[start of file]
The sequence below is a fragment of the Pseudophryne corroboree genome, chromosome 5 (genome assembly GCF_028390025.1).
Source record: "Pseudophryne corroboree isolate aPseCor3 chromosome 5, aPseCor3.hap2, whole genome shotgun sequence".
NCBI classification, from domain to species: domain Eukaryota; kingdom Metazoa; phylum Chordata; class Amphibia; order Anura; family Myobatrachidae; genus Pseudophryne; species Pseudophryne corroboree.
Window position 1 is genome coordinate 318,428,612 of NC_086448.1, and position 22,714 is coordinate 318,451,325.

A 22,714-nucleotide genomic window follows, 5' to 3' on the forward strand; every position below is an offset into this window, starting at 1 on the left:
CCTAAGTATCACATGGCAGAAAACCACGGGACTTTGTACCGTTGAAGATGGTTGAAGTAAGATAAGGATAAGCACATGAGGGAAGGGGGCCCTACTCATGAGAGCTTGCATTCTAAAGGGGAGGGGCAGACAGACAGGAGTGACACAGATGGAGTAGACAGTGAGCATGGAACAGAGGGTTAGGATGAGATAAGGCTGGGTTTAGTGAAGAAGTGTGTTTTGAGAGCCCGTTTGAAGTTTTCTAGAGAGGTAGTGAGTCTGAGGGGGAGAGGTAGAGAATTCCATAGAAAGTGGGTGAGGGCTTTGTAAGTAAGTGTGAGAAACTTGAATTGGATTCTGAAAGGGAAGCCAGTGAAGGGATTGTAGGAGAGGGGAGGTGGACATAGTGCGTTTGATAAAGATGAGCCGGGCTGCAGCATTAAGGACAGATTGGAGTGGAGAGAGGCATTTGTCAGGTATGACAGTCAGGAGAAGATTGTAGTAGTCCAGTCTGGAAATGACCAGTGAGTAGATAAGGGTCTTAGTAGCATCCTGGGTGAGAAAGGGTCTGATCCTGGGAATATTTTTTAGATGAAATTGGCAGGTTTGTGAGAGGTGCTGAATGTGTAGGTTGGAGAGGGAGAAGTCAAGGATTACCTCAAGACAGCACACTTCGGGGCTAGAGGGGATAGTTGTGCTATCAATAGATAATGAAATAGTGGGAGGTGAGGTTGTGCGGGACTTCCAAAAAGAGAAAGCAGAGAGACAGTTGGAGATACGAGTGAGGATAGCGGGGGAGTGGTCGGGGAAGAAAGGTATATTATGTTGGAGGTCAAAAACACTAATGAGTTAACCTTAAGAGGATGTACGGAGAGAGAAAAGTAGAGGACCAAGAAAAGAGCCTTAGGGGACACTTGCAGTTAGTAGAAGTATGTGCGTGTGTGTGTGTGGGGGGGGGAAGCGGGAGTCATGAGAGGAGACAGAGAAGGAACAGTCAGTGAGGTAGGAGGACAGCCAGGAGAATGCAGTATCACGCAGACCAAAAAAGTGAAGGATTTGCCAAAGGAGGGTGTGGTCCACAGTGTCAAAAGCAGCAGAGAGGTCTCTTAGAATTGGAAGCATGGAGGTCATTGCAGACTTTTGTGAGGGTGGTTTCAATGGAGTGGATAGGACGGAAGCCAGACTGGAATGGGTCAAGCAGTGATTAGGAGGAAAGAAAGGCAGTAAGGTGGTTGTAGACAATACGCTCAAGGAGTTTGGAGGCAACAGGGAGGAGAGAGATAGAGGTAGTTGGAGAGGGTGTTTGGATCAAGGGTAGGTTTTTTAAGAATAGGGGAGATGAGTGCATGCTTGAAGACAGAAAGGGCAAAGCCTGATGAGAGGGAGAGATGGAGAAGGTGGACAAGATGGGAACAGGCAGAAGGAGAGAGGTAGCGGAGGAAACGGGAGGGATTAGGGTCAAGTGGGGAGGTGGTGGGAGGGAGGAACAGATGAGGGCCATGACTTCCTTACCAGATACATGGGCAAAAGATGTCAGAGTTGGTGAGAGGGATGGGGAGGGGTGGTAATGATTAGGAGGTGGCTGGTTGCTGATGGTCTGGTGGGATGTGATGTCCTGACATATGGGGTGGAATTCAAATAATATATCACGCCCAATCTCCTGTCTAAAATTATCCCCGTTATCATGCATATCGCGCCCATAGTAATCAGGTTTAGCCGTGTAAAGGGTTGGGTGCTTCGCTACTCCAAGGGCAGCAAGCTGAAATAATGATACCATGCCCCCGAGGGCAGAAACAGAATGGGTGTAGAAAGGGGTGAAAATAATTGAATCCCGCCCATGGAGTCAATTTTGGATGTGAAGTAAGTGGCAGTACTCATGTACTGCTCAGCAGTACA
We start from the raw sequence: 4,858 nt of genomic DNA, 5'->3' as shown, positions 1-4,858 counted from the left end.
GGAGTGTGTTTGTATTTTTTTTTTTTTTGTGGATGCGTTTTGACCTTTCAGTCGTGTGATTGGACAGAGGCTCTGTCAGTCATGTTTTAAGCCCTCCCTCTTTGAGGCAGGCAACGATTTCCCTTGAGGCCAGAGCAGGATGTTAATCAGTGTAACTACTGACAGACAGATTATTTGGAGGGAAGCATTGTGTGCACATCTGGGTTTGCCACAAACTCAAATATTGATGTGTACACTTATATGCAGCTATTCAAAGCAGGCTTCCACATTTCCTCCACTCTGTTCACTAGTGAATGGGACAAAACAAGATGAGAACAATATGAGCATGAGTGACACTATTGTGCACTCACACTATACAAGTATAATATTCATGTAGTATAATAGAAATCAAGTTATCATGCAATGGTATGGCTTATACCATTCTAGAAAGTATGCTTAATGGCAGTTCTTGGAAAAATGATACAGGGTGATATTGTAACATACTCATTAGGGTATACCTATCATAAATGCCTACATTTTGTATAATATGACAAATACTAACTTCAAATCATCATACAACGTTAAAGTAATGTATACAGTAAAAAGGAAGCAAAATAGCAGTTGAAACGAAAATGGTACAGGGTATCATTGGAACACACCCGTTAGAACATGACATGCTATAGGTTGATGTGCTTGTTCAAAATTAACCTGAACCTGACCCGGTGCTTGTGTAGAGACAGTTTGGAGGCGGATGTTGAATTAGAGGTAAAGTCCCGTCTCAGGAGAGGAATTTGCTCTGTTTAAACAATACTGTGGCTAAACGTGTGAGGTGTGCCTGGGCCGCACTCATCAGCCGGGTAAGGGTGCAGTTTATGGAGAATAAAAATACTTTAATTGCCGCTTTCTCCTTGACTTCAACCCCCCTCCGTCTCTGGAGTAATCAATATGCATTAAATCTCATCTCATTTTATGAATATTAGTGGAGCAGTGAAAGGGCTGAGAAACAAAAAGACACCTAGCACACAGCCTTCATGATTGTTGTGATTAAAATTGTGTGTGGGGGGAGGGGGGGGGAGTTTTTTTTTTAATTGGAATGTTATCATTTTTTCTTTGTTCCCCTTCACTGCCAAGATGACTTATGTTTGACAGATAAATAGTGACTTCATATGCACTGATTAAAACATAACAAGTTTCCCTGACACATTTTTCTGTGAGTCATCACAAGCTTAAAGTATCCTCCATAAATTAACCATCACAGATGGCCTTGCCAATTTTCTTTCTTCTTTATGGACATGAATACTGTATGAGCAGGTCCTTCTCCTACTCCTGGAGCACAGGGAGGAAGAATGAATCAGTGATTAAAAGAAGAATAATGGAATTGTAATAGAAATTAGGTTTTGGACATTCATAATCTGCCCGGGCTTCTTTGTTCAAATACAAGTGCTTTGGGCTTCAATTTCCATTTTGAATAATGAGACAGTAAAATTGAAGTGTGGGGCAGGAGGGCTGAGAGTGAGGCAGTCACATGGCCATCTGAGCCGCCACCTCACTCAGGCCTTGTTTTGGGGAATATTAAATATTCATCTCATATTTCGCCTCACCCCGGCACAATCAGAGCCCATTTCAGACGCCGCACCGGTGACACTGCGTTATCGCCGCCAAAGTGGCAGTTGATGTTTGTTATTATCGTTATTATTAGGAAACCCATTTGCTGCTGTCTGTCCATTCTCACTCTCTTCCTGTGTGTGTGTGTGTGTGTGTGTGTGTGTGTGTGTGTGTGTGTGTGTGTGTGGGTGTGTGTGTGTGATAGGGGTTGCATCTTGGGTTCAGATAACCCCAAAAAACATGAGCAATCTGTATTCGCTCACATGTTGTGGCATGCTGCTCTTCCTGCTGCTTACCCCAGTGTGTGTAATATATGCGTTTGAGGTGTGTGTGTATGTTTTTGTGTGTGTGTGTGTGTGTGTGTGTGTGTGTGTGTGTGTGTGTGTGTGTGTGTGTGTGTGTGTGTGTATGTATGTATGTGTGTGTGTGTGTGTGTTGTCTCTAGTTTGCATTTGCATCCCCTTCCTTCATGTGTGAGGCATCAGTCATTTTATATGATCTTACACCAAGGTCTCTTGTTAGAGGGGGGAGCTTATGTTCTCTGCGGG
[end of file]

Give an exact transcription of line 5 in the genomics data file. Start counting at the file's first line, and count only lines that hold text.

A 22,714-nucleotide genomic window follows, 5' to 3' on the forward strand; every position below is an offset into this window, starting at 1 on the left: